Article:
Omega-3 essential fatty acids — found in fish oil and grass-fed livestock — are not only good for the heart, but also for the mind, new research shows.
In the first study of its kind, researchers at the University of Pittsburgh found healthy young adults — ages 18 to 25 years — can improve their working memory by increasing their omega-3 fatty acid intake.
The findings, published online in the Public Library of Science journal PLOS One, add to the growing list of health benefits tied to the essential oils.
“Before seeing this data, I would have said it was impossible to move young healthy individuals above their cognitive best,” said lead researcher Bita Moghaddam, a Pittsburgh neuroscientist. “We found that members of this population can enhance their working memory performance even further, despite their already being at the top of their cognitive game.”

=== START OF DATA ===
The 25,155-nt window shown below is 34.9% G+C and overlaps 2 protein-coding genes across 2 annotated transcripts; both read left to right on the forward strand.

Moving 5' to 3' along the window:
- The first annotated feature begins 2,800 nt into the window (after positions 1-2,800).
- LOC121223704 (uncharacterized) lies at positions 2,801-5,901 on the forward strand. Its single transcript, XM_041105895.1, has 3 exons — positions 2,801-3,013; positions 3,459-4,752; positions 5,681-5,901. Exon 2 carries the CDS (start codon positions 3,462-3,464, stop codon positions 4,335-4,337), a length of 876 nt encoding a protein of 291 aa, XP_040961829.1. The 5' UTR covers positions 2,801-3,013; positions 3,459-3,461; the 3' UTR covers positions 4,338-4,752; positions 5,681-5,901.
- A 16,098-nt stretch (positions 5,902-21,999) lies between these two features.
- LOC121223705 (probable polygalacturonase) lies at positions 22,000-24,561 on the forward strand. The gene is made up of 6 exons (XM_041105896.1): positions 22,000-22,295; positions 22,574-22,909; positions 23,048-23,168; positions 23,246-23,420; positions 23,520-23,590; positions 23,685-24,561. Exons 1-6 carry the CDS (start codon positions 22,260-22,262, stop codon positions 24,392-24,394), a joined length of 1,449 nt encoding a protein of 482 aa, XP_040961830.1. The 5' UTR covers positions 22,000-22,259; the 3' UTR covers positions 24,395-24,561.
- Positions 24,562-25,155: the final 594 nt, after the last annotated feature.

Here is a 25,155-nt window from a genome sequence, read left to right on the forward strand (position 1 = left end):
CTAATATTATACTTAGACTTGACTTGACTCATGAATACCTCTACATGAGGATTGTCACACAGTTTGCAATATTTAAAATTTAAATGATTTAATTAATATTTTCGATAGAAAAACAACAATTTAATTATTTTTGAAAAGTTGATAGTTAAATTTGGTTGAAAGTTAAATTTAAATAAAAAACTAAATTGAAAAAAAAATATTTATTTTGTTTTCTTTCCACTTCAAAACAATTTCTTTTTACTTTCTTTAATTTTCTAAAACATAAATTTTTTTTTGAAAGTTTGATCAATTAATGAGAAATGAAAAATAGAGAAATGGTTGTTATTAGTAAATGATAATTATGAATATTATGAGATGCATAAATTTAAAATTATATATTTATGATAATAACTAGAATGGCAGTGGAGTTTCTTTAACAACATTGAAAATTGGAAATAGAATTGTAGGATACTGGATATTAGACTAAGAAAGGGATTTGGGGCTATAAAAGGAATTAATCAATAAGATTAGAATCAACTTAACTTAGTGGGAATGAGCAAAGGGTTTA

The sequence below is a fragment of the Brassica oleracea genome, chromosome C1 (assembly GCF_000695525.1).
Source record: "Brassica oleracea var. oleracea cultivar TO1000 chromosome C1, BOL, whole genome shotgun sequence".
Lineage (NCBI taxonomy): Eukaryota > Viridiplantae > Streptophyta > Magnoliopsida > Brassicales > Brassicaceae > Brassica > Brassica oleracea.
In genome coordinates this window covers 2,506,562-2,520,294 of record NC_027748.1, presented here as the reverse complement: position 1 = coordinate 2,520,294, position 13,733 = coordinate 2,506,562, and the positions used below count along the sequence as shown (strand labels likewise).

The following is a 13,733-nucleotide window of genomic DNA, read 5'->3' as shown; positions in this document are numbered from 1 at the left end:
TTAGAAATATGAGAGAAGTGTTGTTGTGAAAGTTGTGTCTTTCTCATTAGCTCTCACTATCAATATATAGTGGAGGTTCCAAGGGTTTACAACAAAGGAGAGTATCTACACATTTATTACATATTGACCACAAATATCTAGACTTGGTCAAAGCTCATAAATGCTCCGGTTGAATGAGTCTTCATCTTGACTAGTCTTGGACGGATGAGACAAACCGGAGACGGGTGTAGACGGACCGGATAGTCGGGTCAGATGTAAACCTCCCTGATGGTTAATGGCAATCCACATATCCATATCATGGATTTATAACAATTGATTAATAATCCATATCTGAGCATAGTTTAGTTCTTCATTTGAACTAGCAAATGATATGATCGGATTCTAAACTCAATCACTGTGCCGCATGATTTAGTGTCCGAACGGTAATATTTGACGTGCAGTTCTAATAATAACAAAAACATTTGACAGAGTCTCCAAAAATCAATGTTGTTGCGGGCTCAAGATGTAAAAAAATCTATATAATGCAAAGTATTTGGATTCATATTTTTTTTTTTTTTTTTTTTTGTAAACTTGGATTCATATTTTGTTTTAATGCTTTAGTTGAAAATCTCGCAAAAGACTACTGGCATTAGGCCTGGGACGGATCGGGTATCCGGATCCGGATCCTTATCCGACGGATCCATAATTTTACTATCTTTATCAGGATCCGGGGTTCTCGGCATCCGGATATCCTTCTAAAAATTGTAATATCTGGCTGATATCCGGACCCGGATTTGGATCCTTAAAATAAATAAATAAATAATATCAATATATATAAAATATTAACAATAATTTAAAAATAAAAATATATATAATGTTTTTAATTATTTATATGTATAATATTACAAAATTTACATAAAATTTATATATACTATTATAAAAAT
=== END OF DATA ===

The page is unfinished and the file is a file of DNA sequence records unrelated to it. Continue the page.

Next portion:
To reach their conclusions, the Pitt research team recruited healthy young men and women to boost their omega-3 intake with supplements for six months. Before the study, all participants took a working memory quiz in which they were shown a series of letters and numbers.
After six months of taking Lovaza — an omega-3 supplement approved by the Federal Drug Administration — the participants were retested and scored better on the measures of working memory.
“So many of the previous studies have been done with the elderly or people with medical conditions, leaving this unique population of young adults unaddressed,” said Matthew Muldoon, a co-researcher. “But what about our highest-functioning periods? Can we help the brain achieve its full potential by adapting our healthy behaviors in our young adult life? We found that we absolutely can.”